I know you already know how important working out is, so I’m not going to go over that in this article.
But I also know that simply reinstating facts won’t help convince you nor get your workout wheels to start rolling. Gym memberships ramp up in January, it’s the busiest period in the sweat factory for the entire year, packed to the brim with optimistic souls and vibrant faces. But after just a month, the numbers go down quite significantly.
So starting may not really be the problem, after all Americans are signing up for gym memberships. The latest statistics show that there were 62.5 million gym members in the US in 2018. That’s almost one-fifth of the population, which is quite a lot if you consider that a substantial percentage of the population accounts for kids and senior citizens — people who are non-viable for fitness centres.
Perhaps it’s keeping to your commitment that’s been the unmovable stone in this problem. A New Years Resolution, no matter how grand or optimistic it may sound, will always stay an arbitration until it is translated into concrete actions. And just as any building, if constructed on an unstable infrastructure, will sooner or later collapse into a pile of pitiful debris, setting up commitments without a clear intention or motivation will more often than not lead to premature termination.
I started exercising on a regular basis back when I was in second year of high school. Coming off middle school 20 pounds overweight may not seem like much of a deal, but the constant chaffs and teases got the better out of me and one day I decided the mockery was enough. I gave myself a 6-month timeframe to lose that extra 20 pounds, and promised myself a victorious box of donuts (which I never redeemed) should I be able to complete the task. The motivation was there, the goal was there, and the reward was there. From that point, I took a leap of faith and simply just did it.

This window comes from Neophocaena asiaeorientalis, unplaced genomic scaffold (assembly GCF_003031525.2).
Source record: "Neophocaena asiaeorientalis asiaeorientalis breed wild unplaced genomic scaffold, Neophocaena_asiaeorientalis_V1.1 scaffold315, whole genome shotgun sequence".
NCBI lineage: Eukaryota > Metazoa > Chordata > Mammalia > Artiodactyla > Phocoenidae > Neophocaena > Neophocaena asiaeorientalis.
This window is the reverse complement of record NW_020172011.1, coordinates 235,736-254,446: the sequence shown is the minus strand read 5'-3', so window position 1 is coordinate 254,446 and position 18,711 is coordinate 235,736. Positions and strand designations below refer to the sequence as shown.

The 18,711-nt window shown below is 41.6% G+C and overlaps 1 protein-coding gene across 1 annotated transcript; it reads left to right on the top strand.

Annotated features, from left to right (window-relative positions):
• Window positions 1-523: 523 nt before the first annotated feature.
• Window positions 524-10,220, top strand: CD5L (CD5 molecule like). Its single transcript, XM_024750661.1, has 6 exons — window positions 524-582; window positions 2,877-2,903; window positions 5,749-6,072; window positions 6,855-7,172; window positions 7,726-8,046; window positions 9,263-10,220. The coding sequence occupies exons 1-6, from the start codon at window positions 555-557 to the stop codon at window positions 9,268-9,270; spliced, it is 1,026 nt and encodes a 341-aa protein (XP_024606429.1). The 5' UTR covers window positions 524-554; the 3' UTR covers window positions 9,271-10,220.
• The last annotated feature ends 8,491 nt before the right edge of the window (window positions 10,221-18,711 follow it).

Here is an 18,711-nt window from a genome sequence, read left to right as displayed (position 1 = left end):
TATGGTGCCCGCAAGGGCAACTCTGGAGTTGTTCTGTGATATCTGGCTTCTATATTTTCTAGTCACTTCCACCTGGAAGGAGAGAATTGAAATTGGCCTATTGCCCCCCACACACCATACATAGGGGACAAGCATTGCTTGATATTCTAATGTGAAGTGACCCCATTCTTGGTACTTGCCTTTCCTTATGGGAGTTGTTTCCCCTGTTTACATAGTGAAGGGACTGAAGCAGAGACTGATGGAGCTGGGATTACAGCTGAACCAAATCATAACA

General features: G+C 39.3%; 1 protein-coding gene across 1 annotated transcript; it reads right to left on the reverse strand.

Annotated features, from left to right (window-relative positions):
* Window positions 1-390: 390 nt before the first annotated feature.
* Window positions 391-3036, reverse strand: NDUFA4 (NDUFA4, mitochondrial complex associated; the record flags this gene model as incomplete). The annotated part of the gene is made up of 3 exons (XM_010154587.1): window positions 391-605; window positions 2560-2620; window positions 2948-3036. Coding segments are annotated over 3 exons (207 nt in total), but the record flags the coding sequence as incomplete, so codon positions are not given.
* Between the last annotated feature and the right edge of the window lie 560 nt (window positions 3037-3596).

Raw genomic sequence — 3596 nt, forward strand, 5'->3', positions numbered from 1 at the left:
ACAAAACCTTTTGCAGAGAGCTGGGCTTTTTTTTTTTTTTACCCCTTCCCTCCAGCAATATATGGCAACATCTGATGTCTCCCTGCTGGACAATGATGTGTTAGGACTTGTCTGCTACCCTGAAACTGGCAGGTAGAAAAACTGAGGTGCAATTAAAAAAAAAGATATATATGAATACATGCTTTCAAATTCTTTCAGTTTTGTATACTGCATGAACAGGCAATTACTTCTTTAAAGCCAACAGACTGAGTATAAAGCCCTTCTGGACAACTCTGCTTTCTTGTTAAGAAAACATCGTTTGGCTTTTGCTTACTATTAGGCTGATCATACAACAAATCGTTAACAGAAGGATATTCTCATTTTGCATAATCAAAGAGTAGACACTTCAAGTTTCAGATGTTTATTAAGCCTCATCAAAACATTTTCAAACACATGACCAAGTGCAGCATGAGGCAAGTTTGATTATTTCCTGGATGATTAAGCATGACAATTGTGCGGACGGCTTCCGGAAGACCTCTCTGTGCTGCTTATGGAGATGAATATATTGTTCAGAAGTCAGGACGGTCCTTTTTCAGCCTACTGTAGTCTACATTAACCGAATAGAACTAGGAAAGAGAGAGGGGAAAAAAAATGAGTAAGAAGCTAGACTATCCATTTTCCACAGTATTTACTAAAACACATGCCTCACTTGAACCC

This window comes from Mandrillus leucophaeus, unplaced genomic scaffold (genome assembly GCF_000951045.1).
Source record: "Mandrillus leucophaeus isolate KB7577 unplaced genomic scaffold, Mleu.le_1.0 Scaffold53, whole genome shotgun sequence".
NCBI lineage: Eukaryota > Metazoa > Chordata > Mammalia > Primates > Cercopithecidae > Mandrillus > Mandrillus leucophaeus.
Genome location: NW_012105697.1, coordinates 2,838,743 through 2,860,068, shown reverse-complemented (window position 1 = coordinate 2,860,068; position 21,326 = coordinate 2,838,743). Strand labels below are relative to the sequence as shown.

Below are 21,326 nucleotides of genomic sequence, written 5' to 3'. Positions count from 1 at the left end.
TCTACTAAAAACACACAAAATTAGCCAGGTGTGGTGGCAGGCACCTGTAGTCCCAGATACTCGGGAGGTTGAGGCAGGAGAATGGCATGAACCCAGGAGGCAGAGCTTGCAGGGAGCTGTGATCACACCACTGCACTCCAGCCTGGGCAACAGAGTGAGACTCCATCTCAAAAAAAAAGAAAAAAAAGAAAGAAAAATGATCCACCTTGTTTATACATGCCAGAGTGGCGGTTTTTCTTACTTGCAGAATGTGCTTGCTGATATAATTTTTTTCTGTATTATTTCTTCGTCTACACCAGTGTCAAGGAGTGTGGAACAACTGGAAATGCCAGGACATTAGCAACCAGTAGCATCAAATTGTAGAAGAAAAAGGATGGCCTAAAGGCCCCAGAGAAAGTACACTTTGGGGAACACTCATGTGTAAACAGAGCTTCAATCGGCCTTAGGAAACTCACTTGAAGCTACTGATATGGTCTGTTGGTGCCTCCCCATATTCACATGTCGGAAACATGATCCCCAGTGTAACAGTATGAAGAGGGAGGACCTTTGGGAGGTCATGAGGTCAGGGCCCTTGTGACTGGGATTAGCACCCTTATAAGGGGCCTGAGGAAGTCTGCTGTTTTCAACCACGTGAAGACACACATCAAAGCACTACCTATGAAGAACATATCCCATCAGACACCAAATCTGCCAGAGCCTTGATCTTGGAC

The last words to the preceding paragraph sounds a lot like Nike’s motto, doesn’t it? The slogan was inspired by Gary Gilmore’s last words “Let’s do it”, and was coined by Nike in 1988. But advertising and financial reasons aside, Nike’s tagline provide insight to some golden words to live by:
“Just do it”
From the offset, the motto may seem a bit like asking a chronic smoker to stop smoking. Given without context, the advice is a complete scrap. It’s a superficially ridiculous attempt at motivating someone. Yet take a deeper dive into the slogan and Nike’s philosophy behind their choice of those words becomes apparent. The term “Just do it” revolves around the concept of motivation being a direct consequence of action.
“Happiness is not a rigid, unchanging state. On the contrary, the manifestation of happiness takes a committed effort”
Motivation comes from action.
Ruminating over the motivational aspect of starting a new habit will practically get you nowhere. Godifying motivation means you stay put where you are, unmoved, unproductive, until a seemingly divine source of inspiration comes around to motivate you, paralysing you in the process. Relying on an external source of motivation is like waiting to win the lottery. Sorry to break this off to you, but you’re not going to win the lottery.
Motivation can be visualised as a temporary booster that helps translate desire into direct action. Motivation helps squeeze out your impulses and in the process, drives progress. Instead of relying on its unpredictable arrival, leverage your control over action to make sure you reap in that extra squeeze of motivation in due course.
Set feasible goals.